• Liquor which burns your throat.
  • Exercise in general, including weightlifting which literally tears your muscles, hobbies like rock climbing which routinely involve torn skin, all combat sports.
  • Very bitter beers
  • Sad music, movies, books
  • Strongly fermented foods like natto (fermented soybeans often described as having a “booger-like texture”), blue cheese, garum (made by letting fish intestines rot in the sun), and so on
  • Etc.

And ask yourself, does the existence of submission as a fetish really require a particular explanation? Is it so mysterious that I should be willing to accept a highly speculative hypothesis over the default stance that people often enjoy things which don’t seem (to me) intuitively pleasant?

Some of you read the above list and though “you nerd, liquor is good, you just have to learn to appreciate it”. But that’s precisely the point! I do like many of these things, and I expect you do too.

The popular explanations fall into veins like:

  • “People just pretend to enjoy those things in order to seem manly/interesting/cultured.”
  • “People just pretend to have weird fetishes to have sex with other people who either genuinely have those fetishes, or are just playing the same game.”
  • “People engage in unpleasant things as a means to an end. No one likes running, they like endorphins.”

And sure! That might be true. My point isn’t that people are self-defeating and hate pleasure (though this also sometimes seems true), or that the existence of these preferences doesn’t provide an insight into human nature. It’s that “enjoying seemingly unpleasant things” seems to me nearly universal, such that any particular instance of it doesn’t merit much psychoanalysis.

The Repugnant Conclusion Isn't

There is nothing bad in each of these lives; but there is little happiness, and little else that is good. The people in Z never suffer; but all they have is muzak and potatoes.

– Derek Parfit, Overpopulation and the Quality of Life

The image of World Z provokes an unsettling cognitive dissonance. It forces us to confront the possibility that any degree of happiness, no matter how magnificent, can be outweighed by arbitrarily small pleasures multiplied across a sufficiently large population. Imagining this kind of mediocrity, we can hardly endorse it over a small yet ecstatic utopia.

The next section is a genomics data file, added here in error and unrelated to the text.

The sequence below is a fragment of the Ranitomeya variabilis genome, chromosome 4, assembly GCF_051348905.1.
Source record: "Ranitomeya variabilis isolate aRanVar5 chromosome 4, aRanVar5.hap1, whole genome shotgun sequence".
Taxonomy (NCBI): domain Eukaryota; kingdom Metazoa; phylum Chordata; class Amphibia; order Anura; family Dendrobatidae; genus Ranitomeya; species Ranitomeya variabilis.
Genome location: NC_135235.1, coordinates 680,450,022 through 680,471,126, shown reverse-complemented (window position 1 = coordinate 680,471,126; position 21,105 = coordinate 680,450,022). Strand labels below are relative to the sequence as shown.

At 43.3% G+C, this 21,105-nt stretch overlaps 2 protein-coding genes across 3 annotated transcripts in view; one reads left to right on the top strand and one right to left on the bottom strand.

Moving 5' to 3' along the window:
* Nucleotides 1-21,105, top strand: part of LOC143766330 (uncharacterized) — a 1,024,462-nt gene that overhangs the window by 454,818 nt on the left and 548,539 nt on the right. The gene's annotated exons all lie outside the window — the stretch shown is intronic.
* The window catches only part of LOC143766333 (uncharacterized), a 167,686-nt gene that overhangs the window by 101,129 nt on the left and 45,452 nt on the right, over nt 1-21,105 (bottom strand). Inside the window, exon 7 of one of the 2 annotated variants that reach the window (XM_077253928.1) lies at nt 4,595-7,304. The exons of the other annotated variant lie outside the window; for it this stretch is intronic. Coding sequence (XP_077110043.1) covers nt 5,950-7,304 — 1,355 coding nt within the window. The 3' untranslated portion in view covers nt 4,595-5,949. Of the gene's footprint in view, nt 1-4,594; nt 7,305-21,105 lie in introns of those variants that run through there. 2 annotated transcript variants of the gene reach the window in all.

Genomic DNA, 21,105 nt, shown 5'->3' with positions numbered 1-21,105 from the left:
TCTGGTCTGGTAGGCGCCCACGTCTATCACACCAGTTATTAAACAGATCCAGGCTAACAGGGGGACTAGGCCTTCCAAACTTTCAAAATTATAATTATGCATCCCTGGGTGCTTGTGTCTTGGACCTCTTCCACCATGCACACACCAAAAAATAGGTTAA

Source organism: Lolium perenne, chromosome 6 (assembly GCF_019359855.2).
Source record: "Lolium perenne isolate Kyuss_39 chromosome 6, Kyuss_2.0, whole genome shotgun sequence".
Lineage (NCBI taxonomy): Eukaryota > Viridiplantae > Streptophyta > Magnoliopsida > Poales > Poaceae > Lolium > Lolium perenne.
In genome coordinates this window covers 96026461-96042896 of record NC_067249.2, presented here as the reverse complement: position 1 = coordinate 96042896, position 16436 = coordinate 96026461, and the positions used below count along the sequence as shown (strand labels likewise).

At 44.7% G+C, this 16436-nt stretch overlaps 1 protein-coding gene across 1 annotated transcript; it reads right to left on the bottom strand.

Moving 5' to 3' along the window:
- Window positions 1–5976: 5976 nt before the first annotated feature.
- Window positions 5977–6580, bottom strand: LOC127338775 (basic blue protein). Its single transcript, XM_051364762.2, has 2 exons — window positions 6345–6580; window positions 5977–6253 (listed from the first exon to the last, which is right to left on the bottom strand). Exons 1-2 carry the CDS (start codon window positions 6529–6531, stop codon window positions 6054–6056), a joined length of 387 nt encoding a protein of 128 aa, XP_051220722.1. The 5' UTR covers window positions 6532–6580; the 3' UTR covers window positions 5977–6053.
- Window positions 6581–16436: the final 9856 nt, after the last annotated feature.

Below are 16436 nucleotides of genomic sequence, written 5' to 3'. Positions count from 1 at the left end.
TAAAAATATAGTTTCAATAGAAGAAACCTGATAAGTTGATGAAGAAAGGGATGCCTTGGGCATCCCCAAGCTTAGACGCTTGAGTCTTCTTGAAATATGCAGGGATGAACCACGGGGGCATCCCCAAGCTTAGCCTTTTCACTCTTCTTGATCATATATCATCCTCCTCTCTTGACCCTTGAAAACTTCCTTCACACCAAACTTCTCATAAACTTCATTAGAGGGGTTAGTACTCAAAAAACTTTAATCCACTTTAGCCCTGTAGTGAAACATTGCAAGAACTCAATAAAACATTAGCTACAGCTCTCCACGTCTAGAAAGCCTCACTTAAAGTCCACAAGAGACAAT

And yet, I feel strongly that this perceived tension is due entirely to a failure of the imagination. When Parfit says “muzak and potatoes”, perhaps you conjure up the image of a medieval European peasant, covered in mud, living in squalor, only just barely getting by.

But read again more carefully: “There is nothing bad in each of these lives”.

Although it sounds mundane, I contend that this is nearly incomprehensible. Can you actually imagine what it would be like to never have anything bad happen to you? We don’t describe such a as mediocre, we describe it as “charmed” or “overwhelmingly privileged”.

After all, each of our lives are absolutely filled with bad things. Some of these are obvious (injury, illness, the loss of a loved one), but mostly they just exist as a kind of dull background pain we’ve grown to accept. The bad things are, as Simone Weil put it, the “countless horrors which lie beyond tears”.

In stark contrast, consider Parfit’s vision of World Z both seriously and literally.

These are lives with no pain, no loneliness or depression, no loss or fear, no anxiety, no aging, no disease, nor decay. Not ever a single moment of sorrow. These are lives free entirely from every minor ache and cramp, from desire, from jealousy, from greed, and from every other sin that poisons the heart. Free from the million ills that plague and poke at ordinary people.

It is thus less the world of peasants, and closer to that of subdued paradise. The closest analog we can imagine is perhaps a Buddhist sanctuary, each member so permanently, universally and profoundly enlightened that they no longer experience suffering of any kind.

And that’s not all! Parfit further tells us that their lives are net positive. And so in addition to never experiencing any unpleasantness of any degree, they also experience simple pleasures. A “little happiness”, small nearly to the point of nothingness, yet enough to tip the scales. Perhaps the warmth of basking under a beam of sun, the gentle nourishment of simple meals, or just the low-level background satisfaction of a slow Sunday morning.

Properly construed, that is the world Parfit would have us imagine. Not a mediocre world of “muzak and potatoes”, but a kind of tranquil nirvana beyond pain. And that is a world I have no problem endorsing.

Coda and part II